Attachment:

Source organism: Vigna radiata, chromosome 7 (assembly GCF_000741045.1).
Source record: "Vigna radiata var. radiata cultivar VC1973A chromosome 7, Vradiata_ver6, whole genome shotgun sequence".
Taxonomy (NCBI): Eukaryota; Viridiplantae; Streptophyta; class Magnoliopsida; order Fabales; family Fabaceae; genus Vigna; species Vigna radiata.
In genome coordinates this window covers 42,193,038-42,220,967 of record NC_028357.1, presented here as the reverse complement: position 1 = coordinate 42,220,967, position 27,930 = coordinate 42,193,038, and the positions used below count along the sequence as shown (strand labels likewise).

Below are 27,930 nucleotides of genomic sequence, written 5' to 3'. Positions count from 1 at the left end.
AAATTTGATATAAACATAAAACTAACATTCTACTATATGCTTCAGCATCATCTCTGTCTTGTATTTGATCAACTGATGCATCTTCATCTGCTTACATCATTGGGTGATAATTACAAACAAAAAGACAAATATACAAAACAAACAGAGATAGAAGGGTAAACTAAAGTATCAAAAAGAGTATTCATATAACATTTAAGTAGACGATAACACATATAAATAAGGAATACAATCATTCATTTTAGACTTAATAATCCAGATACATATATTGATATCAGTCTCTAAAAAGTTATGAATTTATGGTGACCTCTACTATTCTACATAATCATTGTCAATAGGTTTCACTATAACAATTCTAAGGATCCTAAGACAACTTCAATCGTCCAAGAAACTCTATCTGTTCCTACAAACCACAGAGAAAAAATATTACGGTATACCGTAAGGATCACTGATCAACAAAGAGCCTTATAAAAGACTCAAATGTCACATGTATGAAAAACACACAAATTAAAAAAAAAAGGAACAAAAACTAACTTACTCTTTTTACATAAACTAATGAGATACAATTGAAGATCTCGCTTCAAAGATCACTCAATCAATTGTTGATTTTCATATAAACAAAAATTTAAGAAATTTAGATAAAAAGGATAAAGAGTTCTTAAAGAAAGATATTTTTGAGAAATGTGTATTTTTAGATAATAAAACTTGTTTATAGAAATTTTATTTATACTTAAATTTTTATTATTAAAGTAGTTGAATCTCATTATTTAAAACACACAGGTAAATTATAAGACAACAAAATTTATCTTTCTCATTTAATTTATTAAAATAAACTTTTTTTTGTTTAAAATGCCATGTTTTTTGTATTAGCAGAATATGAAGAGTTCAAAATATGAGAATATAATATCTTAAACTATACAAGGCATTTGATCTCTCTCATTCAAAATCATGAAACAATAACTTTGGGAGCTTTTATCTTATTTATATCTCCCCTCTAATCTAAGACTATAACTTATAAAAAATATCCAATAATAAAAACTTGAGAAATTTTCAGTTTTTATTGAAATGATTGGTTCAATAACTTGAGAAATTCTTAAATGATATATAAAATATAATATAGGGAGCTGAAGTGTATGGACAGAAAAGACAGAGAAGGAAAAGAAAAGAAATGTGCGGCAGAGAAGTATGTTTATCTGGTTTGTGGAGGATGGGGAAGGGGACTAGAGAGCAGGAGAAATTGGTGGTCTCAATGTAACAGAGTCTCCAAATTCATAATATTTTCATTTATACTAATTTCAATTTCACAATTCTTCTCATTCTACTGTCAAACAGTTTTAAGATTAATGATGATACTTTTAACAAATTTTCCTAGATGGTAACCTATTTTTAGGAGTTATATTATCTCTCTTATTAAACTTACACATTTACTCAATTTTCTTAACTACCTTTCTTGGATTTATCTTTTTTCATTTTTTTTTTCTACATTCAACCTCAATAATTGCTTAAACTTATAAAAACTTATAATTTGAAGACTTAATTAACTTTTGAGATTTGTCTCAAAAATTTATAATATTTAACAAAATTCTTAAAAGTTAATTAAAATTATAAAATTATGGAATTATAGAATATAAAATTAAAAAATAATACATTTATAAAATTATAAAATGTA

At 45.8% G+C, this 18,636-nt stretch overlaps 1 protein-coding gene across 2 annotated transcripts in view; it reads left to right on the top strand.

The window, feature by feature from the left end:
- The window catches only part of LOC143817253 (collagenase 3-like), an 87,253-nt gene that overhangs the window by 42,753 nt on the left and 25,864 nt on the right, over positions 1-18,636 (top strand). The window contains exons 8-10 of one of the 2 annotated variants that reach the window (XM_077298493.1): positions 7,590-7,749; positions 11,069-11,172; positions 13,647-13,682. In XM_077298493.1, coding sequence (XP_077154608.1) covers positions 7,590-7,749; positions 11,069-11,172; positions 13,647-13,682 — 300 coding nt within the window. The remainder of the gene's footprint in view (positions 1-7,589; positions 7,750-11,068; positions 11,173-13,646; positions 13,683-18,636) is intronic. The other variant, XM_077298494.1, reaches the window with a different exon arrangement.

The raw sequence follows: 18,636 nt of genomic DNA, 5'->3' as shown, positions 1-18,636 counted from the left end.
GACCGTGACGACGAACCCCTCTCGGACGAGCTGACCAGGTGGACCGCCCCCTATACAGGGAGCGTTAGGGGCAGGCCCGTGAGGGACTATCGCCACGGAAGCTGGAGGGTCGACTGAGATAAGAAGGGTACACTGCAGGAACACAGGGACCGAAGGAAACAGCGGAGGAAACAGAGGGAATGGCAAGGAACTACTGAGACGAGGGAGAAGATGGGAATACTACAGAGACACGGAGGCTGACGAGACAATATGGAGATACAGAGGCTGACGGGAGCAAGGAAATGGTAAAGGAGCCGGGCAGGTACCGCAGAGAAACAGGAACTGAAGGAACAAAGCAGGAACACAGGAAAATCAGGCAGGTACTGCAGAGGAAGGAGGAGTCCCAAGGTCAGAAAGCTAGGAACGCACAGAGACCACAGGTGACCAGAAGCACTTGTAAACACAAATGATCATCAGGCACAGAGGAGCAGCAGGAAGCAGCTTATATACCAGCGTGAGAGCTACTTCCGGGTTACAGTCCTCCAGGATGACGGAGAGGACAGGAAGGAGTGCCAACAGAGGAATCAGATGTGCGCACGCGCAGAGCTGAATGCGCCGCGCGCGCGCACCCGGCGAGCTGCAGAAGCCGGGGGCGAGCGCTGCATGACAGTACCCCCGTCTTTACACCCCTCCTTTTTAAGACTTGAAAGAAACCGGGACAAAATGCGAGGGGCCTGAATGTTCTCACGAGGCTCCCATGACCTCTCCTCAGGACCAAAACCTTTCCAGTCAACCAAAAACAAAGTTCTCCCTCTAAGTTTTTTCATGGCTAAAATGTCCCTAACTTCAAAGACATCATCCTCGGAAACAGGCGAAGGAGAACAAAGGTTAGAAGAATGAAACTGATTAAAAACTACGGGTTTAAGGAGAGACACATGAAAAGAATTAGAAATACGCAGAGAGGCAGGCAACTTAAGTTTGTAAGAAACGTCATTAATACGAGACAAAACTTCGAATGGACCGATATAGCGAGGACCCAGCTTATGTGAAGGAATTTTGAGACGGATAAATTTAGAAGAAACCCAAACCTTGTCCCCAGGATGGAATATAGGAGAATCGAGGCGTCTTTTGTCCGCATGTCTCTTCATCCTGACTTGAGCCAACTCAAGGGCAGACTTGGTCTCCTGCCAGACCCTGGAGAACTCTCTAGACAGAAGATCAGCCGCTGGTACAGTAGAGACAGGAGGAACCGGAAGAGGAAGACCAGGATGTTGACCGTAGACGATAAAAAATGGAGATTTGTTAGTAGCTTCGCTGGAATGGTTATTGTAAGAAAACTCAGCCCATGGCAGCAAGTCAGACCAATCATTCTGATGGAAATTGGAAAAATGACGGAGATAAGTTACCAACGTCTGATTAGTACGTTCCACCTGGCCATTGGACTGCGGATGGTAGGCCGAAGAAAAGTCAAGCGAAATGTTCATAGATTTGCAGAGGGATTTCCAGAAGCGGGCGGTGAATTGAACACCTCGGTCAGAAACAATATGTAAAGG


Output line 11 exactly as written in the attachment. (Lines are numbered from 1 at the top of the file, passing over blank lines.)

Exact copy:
GACCGTGACGACGAACCCCTCTCGGACGAGCTGACCAGGTGGACCGCCCCCTATACAGGGAGCGTTAGGGGCAGGCCCGTGAGGGACTATCGCCACGGAAGCTGGAGGGTCGACTGAGATAAGAAGGGTACACTGCAGGAACACAGGGACCGAAGGAAACAGCGGAGGAAACAGAGGGAATGGCAAGGAACTACTGAGACGAGGGAGAAGATGGGAATACTACAGAGACACGGAGGCTGACGAGACAATATGGAGATACAGAGGCTGACGGGAGCAAGGAAATGGTAAAGGAGCCGGGCAGGTACCGCAGAGAAACAGGAACTGAAGGAACAAAGCAGGAACACAGGAAAATCAGGCAGGTACTGCAGAGGAAGGAGGAGTCCCAAGGTCAGAAAGCTAGGAACGCACAGAGACCACAGGTGACCAGAAGCACTTGTAAACACAAATGATCATCAGGCACAGAGGAGCAGCAGGAAGCAGCTTATATACCAGCGTGAGAGCTACTTCCGGGTTACAGTCCTCCAGGATGACGGAGAGGACAGGAAGGAGTGCCAACAGAGGAATCAGATGTGCGCACGCGCAGAGCTGAATGCGCCGCGCGCGCGCACCCGGCGAGCTGCAGAAGCCGGGGGCGAGCGCTGCATGACAGTACCCCCGTCTTTACACCCCTCCTTTTTAAGACTTGAAAGAAACCGGGACAAAATGCGAGGGGCCTGAATGTTCTCACGAGGCTCCCATGACCTCTCCTCAGGACCAAAACCTTTCCAGTCAACCAAAAACAAAGTTCTCCCTCTAAGTTTTTTCATGGCTAAAATGTCCCTAACTTCAAAGACATCATCCTCGGAAACAGGCGAAGGAGAACAAAGGTTAGAAGAATGAAACTGATTAAAAACTACGGGTTTAAGGAGAGACACATGAAAAGAATTAGAAATACGCAGAGAGGCAGGCAACTTAAGTTTGTAAGAAACGTCATTAATACGAGACAAAACTTCGAATGGACCGATATAGCGAGGACCCAGCTTATGTGAAGGAATTTTGAGACGGATAAATTTAGAAGAAACCCAAACCTTGTCCCCAGGATGGAATATAGGAGAATCGAGGCGTCTTTTGTCCGCATGTCTCTTCATCCTGACTTGAGCCAACTCAAGGGCAGACTTGGTCTCCTGCCAGACCCTGGAGAACTCTCTAGACAGAAGATCAGCCGCTGGTACAGTAGAGACAGGAGGAACCGGAAGAGGAAGACCAGGATGTTGACCGTAGACGATAAAAAATGGAGATTTGTTAGTAGCTTCGCTGGAATGGTTATTGTAAGAAAACTCAGCCCATGGCAGCAAGTCAGACCAATCATTCTGATGGAAATTGGAAAAATGACGGAGATAAGTTACCAACGTCTGATTAGTACGTTCCACCTGGCCATTGGACTGCGGATGGTAGGCCGAAGAAAAGTCAAGCGAAATGTTCATAGATTTGCAGAGGGATTTCCAGAAGCGGGCGGTGAATTGAACACCTCGGTCAGAAACAATATGTAAAGG